Businesses devote time and resources to attracting and retaining customers, but these days all it takes is one data breach or other loss or theft of personally-identifying information about customers to lose their business for good. That's why a major concern of businesses entrusted with the custody of personal data about customers or employees or third parties has become preventing identity theft.
Businesses have been stockpiling more and more personally identifiable information (PII) about customers since the advent of the digital age. PII -- including credit card numbers, social security numbers, birth dates, addresses, etc. -- is often collected in the course of sales, applications for credit or loans, and in the course of employment. This information is often maintained by businesses in computer databases or on disks or is transmitted over networks, such as the Internet. Stealing PII often leads to identity theft -- a crime through which someone uses stolen personal information to get credit cards, take out loans, and/or perpetrate other fraud.
While large corporations may keep more PII, sometimes smaller firms are targeted by ID thieves because they don't have as rigorous data security. "In in a large business there is typically a well-defined set of people who have responsibility for security of computers and information assets. In small to medium businesses, that activity is not as clearly well defined," says Lawrence R. Rogers, a senior member of the technical staff at the CERT Program of the Software Engineering Institute, part of Carnegie Mellon University. "In Mom-and-Pop businesses that collect personal identifying information, they may have someone who installs patches and secures information. It's the same information a big business would have -- although not as much -- but perhaps it's more vulnerable because it's easier to attack."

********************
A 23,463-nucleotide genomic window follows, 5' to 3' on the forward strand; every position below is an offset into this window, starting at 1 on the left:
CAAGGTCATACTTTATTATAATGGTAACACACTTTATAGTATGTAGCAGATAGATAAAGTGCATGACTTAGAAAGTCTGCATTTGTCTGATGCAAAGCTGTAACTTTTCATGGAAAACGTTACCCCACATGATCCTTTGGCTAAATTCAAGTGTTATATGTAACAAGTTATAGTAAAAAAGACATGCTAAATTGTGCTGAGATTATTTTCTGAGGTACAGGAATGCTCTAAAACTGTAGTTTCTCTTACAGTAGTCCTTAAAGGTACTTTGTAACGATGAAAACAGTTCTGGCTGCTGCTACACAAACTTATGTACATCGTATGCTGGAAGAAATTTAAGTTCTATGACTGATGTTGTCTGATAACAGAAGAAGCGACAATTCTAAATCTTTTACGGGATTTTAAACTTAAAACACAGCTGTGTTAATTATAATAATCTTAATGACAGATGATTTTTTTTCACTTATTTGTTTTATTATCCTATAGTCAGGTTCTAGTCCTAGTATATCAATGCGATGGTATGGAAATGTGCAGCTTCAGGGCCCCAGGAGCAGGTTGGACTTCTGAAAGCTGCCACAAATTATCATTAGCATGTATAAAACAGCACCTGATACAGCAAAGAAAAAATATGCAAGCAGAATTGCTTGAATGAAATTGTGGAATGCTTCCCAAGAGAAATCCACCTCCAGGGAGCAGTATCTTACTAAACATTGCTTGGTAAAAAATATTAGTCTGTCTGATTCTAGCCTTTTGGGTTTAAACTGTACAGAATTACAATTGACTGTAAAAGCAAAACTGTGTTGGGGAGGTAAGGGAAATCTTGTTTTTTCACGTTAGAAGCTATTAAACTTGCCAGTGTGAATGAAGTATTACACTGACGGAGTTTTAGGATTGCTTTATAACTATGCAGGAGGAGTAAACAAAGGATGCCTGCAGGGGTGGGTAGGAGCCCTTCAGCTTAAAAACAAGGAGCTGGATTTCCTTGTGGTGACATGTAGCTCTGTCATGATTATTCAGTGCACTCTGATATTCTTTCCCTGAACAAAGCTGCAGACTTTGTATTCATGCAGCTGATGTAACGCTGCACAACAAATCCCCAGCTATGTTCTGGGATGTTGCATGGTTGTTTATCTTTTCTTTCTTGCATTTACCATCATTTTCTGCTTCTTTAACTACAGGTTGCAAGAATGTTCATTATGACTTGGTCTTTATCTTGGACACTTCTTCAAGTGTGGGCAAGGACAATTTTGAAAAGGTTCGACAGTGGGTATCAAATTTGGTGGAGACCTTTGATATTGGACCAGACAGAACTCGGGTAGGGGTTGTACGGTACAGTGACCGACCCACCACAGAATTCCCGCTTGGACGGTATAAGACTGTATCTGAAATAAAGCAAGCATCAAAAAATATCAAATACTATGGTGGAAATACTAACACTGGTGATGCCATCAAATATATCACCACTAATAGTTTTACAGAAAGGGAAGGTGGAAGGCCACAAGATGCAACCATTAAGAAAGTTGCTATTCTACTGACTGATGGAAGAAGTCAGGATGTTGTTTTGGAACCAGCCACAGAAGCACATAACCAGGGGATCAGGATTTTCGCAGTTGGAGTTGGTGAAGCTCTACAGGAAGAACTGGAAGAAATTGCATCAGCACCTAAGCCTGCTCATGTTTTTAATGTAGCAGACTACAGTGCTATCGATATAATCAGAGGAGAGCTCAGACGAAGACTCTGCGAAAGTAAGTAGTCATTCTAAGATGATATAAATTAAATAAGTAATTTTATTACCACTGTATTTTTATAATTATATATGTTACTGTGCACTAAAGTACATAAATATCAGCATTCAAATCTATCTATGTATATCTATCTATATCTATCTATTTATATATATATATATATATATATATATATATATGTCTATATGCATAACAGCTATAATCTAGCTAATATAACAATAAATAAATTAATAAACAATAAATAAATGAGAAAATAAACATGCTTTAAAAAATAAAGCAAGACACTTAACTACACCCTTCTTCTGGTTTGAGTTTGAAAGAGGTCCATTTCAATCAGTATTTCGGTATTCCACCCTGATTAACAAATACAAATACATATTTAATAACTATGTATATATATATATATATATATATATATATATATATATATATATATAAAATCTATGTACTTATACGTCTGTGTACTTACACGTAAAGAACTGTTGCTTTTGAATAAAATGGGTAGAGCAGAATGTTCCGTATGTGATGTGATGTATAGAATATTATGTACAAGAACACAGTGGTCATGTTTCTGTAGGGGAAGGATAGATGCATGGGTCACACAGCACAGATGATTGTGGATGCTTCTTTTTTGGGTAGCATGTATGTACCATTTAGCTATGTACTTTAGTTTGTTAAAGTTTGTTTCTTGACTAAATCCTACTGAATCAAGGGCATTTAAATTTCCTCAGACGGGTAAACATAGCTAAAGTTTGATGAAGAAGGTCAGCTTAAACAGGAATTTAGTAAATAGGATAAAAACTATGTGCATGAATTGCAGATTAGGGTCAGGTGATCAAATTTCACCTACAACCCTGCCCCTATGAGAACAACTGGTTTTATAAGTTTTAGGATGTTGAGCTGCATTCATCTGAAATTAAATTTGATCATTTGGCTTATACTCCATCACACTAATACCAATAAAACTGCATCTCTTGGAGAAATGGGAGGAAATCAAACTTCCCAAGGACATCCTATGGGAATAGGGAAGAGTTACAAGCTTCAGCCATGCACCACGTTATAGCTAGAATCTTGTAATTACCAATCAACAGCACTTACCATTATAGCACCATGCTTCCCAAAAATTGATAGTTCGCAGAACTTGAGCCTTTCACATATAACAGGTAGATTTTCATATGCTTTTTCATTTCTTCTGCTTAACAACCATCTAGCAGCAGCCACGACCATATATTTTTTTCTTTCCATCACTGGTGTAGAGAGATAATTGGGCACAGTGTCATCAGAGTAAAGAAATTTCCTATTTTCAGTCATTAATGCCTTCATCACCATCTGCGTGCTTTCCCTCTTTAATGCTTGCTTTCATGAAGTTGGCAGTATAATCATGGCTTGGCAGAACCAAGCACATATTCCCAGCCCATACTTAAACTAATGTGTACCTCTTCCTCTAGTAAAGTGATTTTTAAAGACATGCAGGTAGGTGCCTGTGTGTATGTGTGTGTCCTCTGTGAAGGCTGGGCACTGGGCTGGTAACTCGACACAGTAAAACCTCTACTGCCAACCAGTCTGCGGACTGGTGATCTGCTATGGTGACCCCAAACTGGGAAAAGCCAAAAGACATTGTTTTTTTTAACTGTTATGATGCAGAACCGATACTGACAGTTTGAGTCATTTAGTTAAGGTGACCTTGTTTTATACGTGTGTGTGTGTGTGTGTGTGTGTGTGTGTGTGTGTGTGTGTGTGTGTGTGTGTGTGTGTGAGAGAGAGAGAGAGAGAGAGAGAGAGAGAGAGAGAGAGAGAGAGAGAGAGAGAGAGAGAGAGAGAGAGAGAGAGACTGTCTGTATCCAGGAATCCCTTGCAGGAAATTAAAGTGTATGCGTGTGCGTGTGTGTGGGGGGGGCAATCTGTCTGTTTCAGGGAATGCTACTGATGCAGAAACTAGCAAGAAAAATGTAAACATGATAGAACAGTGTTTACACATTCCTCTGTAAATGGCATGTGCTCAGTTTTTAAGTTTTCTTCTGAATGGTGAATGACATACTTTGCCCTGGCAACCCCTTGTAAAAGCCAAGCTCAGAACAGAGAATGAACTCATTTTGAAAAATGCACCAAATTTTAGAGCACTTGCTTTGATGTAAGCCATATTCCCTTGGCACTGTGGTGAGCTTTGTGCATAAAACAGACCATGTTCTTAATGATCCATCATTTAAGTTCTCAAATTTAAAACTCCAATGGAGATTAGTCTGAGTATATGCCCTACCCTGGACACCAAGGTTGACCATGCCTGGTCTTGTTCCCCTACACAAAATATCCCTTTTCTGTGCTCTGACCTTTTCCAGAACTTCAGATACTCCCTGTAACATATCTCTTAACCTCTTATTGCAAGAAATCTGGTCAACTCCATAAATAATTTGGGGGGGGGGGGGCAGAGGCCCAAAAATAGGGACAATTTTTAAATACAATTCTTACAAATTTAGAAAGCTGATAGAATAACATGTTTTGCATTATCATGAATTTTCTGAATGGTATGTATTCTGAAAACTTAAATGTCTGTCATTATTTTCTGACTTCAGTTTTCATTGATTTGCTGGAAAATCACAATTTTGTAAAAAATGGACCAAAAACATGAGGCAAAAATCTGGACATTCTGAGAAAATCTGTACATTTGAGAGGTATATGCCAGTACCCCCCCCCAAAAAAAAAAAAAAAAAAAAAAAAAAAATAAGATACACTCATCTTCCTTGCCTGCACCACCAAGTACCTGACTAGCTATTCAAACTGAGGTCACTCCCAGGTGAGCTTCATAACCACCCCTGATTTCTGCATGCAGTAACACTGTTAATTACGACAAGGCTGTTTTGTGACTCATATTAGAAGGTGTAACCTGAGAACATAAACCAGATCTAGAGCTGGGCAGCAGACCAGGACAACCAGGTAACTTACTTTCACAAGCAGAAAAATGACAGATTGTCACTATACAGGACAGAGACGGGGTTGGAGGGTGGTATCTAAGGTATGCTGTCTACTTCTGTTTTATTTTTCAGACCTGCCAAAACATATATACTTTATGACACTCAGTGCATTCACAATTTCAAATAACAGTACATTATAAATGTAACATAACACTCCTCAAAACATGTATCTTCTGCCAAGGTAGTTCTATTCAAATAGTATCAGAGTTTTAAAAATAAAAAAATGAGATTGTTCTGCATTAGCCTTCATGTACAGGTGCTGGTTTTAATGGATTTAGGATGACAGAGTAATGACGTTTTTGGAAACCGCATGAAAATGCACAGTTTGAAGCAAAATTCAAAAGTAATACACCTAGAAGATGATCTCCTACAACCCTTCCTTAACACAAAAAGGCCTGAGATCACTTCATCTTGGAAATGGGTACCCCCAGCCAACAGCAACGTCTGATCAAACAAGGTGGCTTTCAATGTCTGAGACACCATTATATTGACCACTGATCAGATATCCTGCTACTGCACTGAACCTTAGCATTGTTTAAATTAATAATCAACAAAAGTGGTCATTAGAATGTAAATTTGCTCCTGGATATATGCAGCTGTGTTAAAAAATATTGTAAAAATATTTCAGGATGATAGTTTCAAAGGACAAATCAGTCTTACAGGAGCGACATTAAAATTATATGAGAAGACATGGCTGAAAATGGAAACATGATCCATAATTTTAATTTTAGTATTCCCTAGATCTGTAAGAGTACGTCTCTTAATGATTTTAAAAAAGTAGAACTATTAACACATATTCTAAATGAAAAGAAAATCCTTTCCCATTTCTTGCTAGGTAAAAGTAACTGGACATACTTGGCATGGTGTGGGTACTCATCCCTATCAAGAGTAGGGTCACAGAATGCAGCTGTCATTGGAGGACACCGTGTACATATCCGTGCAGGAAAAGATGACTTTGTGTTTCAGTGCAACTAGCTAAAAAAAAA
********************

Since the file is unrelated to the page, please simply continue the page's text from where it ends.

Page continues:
The following sections will cover the ways thieves use businesses to perpetrate ID theft, how to use encryption to fight ID theft, and other steps businesses can take to better protect data.
Preventing Identity Theft: How Thieves Use Businesses for ID Theft
The Internet has helped fuel the spread of ID theft. Thieves for decades have sought to profit from identity scams, but it used to be that they had to pilfer paper files from record rooms or sort through your trash to find personal information. Nowadays, business information is aggregated on computers and one stolen or lost laptop computer could compromise the PII of millions of customers. In addition, the Internet can be used by thieves and organized criminal gangs to steal information from a business computer halfway around the world and trade it on an underground black market.
Data thieves are just hackers and they are in it to sell this information to others who can use it to carry out financial fraud. "The information has a very short shelf life. Your social security and credit card only goes for about $50 on the black market because it can only use it for a short period of time before it's discovered," Bachman says. That's why thieves are targeting bigger repositories of data. It's like the old adage about asking a criminal why they would rob a bank. The answer is usually because that's where the money is. "That's why data breaches occur," Bachman says. "That's where the data is."
A date breach can be costly for a business. In 2009, the average cost of a data breach rose to $202 from $197 per customer record in 2008, according to The Ponemon Institute, a Michigan-based research center focusing on privacy and data protection. The study found that the average cost of a data breach tallied $6.6 million, ranging from between $613,000 to nearly $32 million.
At DKC associates, we believe that, depending on your needs, you should consider a card with at least one security feature, to protect your company and your valued customers.
We can assist you with choosing the right security features, then the right card printer for the job. For help, please contact us at http://idcardscanada.com/pages/contact-us.